Instructor: Professor Emily Fogle
In this workshop, you will learn about protein chemistry and performing assays:
- Become familiar with the use of pipets and other volumetric equipment in a biochemistry lab
- Use a standard curve to determine the concentration of an unknown protein
• Manipulate and analyze protein structure using the viewer Jmole/Firstglance
• Understand the importance of non-covalent interactions in protein-protein and protein-ligand interactions using Jmol/Firstglance to visualize and compare non-covalent interactions in protein structure
• Learn to perform an enzyme-linked immunosorbent assay (ELISA)
• Understand the antibody-antigen interactions and how the ELISA technique uses antibodies to detect and quantitate an analyte
• Determine IC50 values for inhibitors of an enzyme and correlate the values to the non-covalent interactions observed in protein structure
Data-Driven Discovery of New Drugs and Active Molecules
Instructor: Professor Erik Sapper
Molecular modeling, informatics, and quantitative structure-activity relationships (QSAR) are powerful tools used to infer complex relationships within extremely large and complex data sets. An example of one such application is in the discovery of new pharmaceutical drugs and active compounds. Large sets of known molecules and their properties may be used in a computational process for discovering new molecules based on performance trends, analysis of molecular descriptors, and leveraging of machine learning models such as artificial neural networks and evolutionary algorithms. Students will leave the workshop with a better understanding of how data science and informatics may be used to accelerate the discovery of new drugs and active molecules.
Advance Pharmacy Practice Experience - Acute Care/Inpatient
Instructor: Chad Signorelli, Pharm. D.
Instructor: Hossam Gamal, Pharm. D.
Students participating in this rotation will be exposed to various aspects of clinical pharmacy practice in the inpatient setting. Under the direct guidance of a clinical preceptor, the students will function as an integral part of the health care team performing numerous activities in accordance with the concept of total patient care. Clinical site activities will include, but not limited to:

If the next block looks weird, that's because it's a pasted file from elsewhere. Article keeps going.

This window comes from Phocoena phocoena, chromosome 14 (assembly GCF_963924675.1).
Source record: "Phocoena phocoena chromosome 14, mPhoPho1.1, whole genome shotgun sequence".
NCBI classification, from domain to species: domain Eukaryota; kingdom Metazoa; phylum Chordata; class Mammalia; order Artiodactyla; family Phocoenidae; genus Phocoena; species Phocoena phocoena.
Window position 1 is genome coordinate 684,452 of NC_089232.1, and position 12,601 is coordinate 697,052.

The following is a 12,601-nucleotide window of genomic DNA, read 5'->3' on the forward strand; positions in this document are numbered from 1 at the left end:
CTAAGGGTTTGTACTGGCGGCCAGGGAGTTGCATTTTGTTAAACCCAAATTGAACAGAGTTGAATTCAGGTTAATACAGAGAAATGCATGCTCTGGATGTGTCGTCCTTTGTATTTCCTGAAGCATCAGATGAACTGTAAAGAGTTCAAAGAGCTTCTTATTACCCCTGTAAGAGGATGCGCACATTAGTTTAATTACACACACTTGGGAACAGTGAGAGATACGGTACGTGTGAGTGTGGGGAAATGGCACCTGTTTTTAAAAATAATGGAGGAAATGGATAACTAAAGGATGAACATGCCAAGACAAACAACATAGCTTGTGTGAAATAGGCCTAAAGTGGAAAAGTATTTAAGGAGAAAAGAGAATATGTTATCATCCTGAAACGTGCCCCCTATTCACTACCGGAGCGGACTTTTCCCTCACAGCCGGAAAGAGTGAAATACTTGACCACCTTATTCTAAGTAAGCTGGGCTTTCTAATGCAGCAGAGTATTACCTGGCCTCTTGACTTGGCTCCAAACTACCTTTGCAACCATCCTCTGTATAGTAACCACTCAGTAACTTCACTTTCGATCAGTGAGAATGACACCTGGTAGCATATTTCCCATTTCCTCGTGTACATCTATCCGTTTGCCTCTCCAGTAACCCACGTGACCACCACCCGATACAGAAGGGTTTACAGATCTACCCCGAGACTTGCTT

- Presenting patient case studies emphasizing rational drug therapy.
- Participating in daily work rounds.
- Providing patient education and drug information.
- Presenting the role of the pharmacist in the inpatient setting and the workflow during the pharmacy hours.
- Explain the difference between inpatient and outpatient setting at the hospital.
- Monitor IV medications getting prepared in the IV room at the hospital for the inpatients.
Natural Products and Drag Discovery
Instructor: Professor Jennifer Carroll
The isolation and characterization of natural products is the cornerstone of pharmaceutical development. Up to 80% of currently available pharmaceuticals are originally sourced from nature, or are derivatives of naturally occurring compounds (1). Our “Natural Products and Drug Discovery” project will introduce students to the fundamentals of isolation, biological testing and structure elucidation of small molecules. Students will become familiar with organic structure analysis including current literature database searches, steam distillation, chemically active extraction and spectroscopic characterization. Analysis of small molecules will include techniques such as gas chromatography, mass spectroscopy and nuclear magnetic resonance.
Analytical Techniques in Drug Design
Instructor: Professor Zahra Alghoul
The drug design process goes through several steps that include synthesis, characterization, and packaging. In this series of activities, students will use analytical chemistry techniques for characterization of pharmaceutical solutions, tablets, and ointments. The selected experiments introduce students to measurement techniques, general laboratory skills for preparation of standard solutions and samples for analysis, and identification and quantification of compounds through instrumental analysis.